Lydia introduced the CALM project framework, scope, and goals; shared the results of a coastal resilience needs and priorities survey; and provided an overview of the outreach and communication modes that will be used to share tools, resources, and collaborative opportunities with this network.
Great Lakes & St. Lawrence Initiative Coastal Resilience Programming
Tori Graves, Great Lakes and St. Lawrence Cities Initiative
Wisconsin Coastal Support Factsheet
Cities Initiative staff shared an overview of their coastal resilience programming pertaining to Wisconsin communities including the Regional Coastal Resilience Work Groups funded by the Fund for Lake Michigan and the Lake Michigan Coastal Resilience Initiative in partnership with NOAA.
Wisconsin Coastal-Management Data Infrastructure (WICDI)
Jim Giglierano, Wisconsin Department of Administration
Jim discussed how an ongoing NOAA Project of Special Merit called the Wisconsin Coastal Management Data Infrastructure Project (WICDI) can help incorporate existing sources of GIS and build or modify data for your coastal resiliency projects in several ways: 1) help find existing, planned or in-progress data, 2) help connect you to data experts or projects doing similar work locally, or elsewhere in the state or US, 3) assist directly with creating hydro data, including culvert inventories and hydro-enforced DEMs needed for watershed modeling.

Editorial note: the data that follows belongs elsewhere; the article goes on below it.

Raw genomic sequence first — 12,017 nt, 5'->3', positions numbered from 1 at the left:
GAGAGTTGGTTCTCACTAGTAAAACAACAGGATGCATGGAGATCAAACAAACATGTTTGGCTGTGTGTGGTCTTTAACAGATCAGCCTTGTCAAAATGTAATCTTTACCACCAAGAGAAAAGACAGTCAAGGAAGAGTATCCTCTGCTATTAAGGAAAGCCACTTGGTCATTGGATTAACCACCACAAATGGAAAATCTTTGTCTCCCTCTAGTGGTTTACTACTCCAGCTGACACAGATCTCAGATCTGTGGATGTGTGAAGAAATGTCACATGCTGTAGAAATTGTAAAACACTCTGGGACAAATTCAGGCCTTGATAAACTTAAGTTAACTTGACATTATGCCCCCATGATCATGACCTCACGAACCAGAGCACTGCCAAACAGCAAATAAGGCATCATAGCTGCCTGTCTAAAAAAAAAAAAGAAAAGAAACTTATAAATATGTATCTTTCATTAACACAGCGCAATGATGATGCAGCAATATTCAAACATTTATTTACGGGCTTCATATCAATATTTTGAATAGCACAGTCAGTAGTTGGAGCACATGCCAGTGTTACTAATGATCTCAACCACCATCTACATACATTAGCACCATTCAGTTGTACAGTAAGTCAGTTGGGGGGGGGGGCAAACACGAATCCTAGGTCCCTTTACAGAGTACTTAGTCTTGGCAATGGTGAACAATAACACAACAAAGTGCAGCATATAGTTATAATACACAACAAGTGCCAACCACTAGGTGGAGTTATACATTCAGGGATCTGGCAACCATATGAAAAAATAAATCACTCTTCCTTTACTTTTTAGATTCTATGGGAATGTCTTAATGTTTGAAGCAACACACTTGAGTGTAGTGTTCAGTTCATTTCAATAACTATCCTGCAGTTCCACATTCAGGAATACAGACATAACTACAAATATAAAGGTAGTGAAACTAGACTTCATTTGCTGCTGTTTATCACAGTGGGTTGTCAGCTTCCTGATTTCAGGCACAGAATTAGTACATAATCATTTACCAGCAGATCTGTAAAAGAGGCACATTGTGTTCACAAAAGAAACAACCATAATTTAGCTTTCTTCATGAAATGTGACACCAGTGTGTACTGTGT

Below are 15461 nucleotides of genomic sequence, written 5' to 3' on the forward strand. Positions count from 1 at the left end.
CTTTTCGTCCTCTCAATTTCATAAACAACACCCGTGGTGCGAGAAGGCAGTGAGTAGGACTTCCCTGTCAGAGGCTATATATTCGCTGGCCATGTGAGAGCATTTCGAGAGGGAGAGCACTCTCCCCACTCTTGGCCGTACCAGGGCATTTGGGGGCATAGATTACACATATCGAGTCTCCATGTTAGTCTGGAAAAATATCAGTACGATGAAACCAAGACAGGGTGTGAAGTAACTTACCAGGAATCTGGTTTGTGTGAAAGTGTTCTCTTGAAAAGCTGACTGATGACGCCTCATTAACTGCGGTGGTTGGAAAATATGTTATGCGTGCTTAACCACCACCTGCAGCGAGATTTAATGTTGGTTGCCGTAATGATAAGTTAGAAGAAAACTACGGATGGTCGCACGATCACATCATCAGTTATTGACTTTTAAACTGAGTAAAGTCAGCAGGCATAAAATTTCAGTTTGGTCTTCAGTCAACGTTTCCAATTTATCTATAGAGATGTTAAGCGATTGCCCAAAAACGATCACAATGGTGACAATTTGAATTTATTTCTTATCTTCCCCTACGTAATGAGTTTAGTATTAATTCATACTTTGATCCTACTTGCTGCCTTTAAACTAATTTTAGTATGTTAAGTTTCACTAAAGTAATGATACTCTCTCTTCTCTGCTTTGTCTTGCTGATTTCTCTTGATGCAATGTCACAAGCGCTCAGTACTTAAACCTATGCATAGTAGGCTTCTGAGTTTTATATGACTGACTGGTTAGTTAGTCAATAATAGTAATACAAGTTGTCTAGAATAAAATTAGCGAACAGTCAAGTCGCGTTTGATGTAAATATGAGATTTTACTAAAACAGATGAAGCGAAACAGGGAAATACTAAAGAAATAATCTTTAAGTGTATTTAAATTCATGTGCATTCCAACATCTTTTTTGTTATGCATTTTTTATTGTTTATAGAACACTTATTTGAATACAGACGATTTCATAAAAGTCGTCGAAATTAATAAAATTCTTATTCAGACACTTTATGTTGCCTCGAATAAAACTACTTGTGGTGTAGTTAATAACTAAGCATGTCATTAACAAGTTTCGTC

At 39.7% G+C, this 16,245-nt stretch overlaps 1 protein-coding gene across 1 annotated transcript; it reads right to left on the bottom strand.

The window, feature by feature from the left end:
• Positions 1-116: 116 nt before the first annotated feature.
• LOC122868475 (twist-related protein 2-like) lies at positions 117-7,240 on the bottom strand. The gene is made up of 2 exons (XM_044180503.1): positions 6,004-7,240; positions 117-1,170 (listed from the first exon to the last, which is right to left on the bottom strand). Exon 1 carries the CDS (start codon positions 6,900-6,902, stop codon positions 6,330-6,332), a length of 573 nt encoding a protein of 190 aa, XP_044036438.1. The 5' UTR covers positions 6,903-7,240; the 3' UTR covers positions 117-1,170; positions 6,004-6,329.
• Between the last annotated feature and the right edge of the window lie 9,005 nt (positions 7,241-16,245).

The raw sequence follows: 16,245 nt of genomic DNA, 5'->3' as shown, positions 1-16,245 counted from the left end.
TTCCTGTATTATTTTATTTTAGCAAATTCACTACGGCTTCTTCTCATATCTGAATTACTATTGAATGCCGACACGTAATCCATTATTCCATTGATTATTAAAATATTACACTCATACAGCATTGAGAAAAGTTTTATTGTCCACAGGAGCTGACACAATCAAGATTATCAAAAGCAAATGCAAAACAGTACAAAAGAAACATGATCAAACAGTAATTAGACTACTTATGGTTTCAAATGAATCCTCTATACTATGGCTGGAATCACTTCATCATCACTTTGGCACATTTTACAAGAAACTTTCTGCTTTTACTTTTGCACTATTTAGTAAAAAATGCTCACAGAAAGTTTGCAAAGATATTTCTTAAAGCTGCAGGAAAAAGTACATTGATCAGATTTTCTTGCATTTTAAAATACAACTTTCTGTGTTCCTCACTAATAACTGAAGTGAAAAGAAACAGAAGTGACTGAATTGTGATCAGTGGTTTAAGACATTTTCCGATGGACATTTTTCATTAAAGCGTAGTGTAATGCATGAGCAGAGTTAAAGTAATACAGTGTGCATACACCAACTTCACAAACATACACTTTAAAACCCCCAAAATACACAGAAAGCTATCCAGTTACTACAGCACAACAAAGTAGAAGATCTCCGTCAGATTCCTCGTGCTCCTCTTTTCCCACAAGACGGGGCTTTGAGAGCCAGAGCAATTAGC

Wisconsin Coastal Atlas
Lydia Salus, Wisconsin Coastal Management Program
Lydia described the components of an online resource hub called the Wisconsin Coastal Atlas and the types of resources it provides.
Wisconsin Initiative on Climate Change Impacts 2021 Assessment Report
Adam Bechle, Wisconsin Sea Grant
2021 Report: https://wicci.wisc.edu/2021-assessment-report/
Adam discussed the newly released Wisconsin Initiative on Climate Change Impact (WICCI) 2021 Assessment Report which includes science-based strategies to address climate change. He highlighted the new climate modeling data and coastal resilience topic area.
Infrastructure Investment and Jobs Act
Rachel Keylon, Coastal States Organization
IIJA Coastal Appropriations Overview
Rachel provided an overview of the Infrastructure Investment and Jobs Act and discussed the relevant coastal appropriations.